Ys is a quaint counterpoint to more epic widescreen RPGs like Phantasy Star. But what the former lacks in flash, it makes up for with innovative combat and an intimate world. There are few RPG series as unassuming and yet relentlessly fascinating as the Ys games. If you haven’t taken the plunge into Ys admittedly confusing depths, you could do worse than the Master System port.



Double Dragon


Twice the “hai” for your “yaaaaa.”



Now, Sega, there’s only one dragon on this cover. Did we not read the title?


PLAYERS: 1-2 simultaneous


DEVELOPER: Technos (port by Sega)

GENRE: Beat-em-up

RELEASE DATE: 10/01/88 – (JP)

                                           1988 – (US, EU)


If any brawler can give players lessons in the School of Wayward Fists, it’s Double Dragon. This game was among the first beat-em-ups to equip you with weapons and, more importantly, to provide two player co-op. No thanks to the latter features, Double Dragon was an instant success, paving the way for ports – as many as you could stomach. The flippin’ Atari 2600 got a port of this game! Way to keep the fire burning, Activision.


Double Dragon (UE) [!]000

Getting rickrolled by an 80s brawler? That’s a first.


Most gamers either remember the NES port or the Master System port, and for good reason. In 1988, these were the only two consoles that could render proper punch-and-kickery (the near-flawless Genesis version wouldn’t show up until 1992). Neither 8-bit port is arcade perfect, though the Master System comes the closest. The NES version couldn’t handle Billy and Jimmy co-op play (despite the fact that Double Dragon II provided seamless co-op a year later), while the Master System delivered co-op ’til you co-drop (I am so sorry). The Master System’s levels are closer in design to the original arcade levels, as well, while the NES version did more or less what it wanted. The NES port did receive a two-player fighting game and a unique upgrade system. With the latter, the more enemies you fought, the more points you received. Said points would then unlock new moves. This is a nice gesture on Technos’s part, but the fighting is primitive and gets old fast. Also, most of the unlockable moves are moves provided from the beginning in the Master System version.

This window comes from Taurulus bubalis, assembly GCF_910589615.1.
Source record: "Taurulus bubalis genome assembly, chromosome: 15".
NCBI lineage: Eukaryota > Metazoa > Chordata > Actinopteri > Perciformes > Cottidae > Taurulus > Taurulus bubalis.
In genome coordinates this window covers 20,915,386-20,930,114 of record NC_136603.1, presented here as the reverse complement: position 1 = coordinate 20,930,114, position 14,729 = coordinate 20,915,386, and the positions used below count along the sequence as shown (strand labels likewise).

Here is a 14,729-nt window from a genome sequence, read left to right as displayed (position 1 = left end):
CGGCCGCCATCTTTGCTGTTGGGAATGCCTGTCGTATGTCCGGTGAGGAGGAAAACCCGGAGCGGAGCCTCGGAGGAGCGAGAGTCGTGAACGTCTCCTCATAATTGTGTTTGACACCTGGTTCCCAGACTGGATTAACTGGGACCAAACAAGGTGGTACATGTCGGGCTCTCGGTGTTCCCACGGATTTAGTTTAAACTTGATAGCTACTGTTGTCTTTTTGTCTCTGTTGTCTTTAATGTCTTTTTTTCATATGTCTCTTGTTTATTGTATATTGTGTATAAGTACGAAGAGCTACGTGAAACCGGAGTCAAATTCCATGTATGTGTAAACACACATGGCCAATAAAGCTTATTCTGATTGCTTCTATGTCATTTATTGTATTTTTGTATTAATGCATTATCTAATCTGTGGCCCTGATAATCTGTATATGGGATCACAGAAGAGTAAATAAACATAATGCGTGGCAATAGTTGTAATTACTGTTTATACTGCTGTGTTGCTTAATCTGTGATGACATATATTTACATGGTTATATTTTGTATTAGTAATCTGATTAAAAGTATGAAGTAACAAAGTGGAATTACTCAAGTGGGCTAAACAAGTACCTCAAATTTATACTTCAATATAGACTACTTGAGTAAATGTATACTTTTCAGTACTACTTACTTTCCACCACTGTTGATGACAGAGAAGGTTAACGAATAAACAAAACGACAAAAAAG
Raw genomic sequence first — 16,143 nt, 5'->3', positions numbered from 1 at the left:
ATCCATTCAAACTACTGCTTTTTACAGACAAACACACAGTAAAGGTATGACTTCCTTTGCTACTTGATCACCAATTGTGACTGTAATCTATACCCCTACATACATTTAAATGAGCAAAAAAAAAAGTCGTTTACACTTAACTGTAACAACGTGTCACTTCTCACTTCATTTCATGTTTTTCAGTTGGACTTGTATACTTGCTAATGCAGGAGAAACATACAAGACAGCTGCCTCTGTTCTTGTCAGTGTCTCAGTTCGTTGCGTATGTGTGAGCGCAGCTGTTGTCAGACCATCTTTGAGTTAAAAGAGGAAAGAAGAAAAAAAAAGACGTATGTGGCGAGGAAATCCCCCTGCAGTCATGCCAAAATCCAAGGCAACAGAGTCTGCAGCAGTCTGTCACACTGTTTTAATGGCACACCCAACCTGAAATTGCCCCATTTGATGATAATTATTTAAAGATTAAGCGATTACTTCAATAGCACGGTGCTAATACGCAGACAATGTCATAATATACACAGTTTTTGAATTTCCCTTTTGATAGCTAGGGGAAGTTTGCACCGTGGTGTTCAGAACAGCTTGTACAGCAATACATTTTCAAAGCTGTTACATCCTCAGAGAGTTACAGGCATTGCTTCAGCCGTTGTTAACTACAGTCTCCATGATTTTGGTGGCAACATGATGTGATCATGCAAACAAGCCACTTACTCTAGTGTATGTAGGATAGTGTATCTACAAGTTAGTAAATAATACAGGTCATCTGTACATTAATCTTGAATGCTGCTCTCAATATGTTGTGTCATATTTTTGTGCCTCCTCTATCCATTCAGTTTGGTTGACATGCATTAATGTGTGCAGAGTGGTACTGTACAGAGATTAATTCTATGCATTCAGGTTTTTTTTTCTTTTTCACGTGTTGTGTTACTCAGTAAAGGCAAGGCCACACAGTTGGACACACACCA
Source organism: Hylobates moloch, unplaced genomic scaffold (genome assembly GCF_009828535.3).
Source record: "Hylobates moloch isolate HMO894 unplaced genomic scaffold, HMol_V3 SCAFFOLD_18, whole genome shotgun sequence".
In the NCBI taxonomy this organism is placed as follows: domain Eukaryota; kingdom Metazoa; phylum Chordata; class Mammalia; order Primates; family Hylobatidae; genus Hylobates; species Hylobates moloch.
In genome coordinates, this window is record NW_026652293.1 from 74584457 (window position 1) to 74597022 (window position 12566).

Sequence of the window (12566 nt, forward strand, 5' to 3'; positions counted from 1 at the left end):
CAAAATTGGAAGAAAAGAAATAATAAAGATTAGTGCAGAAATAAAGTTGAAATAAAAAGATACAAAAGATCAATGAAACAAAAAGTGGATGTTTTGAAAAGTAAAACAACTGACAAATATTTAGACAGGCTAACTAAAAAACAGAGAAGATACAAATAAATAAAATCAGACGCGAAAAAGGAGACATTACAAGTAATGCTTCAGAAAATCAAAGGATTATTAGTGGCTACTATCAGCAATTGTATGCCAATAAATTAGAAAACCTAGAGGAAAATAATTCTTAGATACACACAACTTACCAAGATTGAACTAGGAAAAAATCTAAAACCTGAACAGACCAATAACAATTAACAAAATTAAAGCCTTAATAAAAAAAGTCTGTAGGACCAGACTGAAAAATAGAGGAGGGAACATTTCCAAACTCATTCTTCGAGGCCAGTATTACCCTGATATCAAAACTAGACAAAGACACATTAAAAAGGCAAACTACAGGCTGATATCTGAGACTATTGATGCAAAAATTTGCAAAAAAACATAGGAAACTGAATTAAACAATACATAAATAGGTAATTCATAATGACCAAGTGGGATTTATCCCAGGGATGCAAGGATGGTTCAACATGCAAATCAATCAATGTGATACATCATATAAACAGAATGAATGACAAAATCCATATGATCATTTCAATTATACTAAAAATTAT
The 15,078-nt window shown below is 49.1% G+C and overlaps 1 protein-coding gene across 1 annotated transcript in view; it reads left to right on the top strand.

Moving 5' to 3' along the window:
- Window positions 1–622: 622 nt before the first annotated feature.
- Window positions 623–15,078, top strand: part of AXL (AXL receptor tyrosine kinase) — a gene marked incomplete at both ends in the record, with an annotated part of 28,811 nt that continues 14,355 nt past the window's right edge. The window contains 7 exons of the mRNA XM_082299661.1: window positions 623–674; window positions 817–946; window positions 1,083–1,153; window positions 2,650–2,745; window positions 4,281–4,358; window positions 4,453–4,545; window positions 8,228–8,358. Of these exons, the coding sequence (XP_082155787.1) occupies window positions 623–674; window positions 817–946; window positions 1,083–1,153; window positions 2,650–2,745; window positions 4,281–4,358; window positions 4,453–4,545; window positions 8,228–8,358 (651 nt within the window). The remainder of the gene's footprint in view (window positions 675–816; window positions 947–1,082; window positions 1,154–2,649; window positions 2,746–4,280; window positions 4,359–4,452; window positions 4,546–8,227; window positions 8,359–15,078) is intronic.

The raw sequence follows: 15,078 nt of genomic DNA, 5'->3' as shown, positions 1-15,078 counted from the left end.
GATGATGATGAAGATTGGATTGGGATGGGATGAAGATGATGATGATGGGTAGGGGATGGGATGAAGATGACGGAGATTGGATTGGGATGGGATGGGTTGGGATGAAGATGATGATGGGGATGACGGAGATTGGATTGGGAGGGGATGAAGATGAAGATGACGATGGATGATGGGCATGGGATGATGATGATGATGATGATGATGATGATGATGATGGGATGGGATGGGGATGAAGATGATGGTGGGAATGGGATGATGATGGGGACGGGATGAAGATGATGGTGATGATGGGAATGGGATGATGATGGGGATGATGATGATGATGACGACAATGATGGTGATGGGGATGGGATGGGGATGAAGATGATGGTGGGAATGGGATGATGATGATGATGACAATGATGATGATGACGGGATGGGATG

Double Dragon (UE) [!]002

“Hold on, guys, I just need to take out the trash.”


So Double Dragon for the Master System is the default winner, right? Congratulations, Sega, you have the stronger console and thus the better looking, better playing port!… right? Well, hmm. The hit detection for Double Dragon is some of the worst I’ve tussled with in a while. Unless you’re staring your opponent directly in the face, you’ll be roundhouse kicking the air – and leaving yourself open for blows. Hit detection applies to you, but not to the lowlifes you’re up against. Unless you’re positioned apart from them, they can very well hit you wherever they feel like, as long as you’re within kicking distance. Now, let’s say you and your opponent have locked eyes. You approach them and start being ruthless: headbutts, kidney jabs, the Alabama Shuffle. In the midst of your punches and kicks, your opponent will hit you, sometimes several times, while you are hitting them. What this means is you will always take damage during a fight. Always. The only way to potentially avoid getting hit is to jump kick, run away, jump kick, run away. And even then, sometimes they jump kick into you, sprawling both fighters on the ground. Not only does this suck the fun out of the game, but the NES port does not have this problem. In the NES version, when you got someone in a combo, they took your blows and then tried to sucker punch you.


Double Dragon (UE) [!]003

Stuck between Abobo and, er, another Abobo.